By now, you've probably read through myriad election analyses that mostly attempt to guess the motivation of voters without every really asking them.
Ah, the life of a pundit.
Some, of course, have numbers associated with them and start out as solid pieces of research but then often venture into guessing games.
The analysis, for example, that Obama won 70 percent of the Latino vote and that helped push him over the top is pretty spot on. The numbers can be shown to reveal that. But why Latinos voted for Obama may be a little less certain.
Some of it makes sense. Romney had to start so far right in the primaries on immigration that he couldn't recover to a moderate position even after that. Several national columnists have made that case. At the same time Obama offered the reduction in immigration enforcement plan a few months before the election that also may have looked good to Latino voters.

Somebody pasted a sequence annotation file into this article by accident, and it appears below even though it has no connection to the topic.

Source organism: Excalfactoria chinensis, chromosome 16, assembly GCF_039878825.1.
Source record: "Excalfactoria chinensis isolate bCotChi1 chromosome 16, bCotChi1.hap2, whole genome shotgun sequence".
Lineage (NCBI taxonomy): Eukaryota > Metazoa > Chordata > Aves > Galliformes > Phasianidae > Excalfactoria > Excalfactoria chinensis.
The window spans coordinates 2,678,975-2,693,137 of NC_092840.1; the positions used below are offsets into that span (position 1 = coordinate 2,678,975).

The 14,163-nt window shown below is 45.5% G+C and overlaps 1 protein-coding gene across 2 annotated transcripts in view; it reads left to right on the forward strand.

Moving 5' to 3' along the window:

The biggest stretches in election analysis usually come from winners of elections who claim a "mandate" from the voters are based on just about anything they've ever said in their political careers.
These winners assume a variety of crazy things that would drive your average empiricist over the edge of their regression equation.
Just two years ago, Minnesota Republicans claimed all kinds of mandates from the voters -- one being their win was a mandate to not raise taxes. So how can one explain that they didn't raise taxes and they still lost. The voters must have pulled back their no-tax mandate.
In reality, voters cast their ballot for any number of wide ranging reasons, some, maybe many, may have very little to do with any policy. Maybe they just don't like how one party talked, or that one politician seemed too arrogant.
Democrats who defeated Republicans would do well not to draw any similar mandates -- for example, that voters cast their ballots because they wanted taxes raised on the wealthy.
Voting motivation can be much more complicated or much more simple than political leaders may think.
The most accurate conclusion on cause and effect in voting: You will never be able to prove one.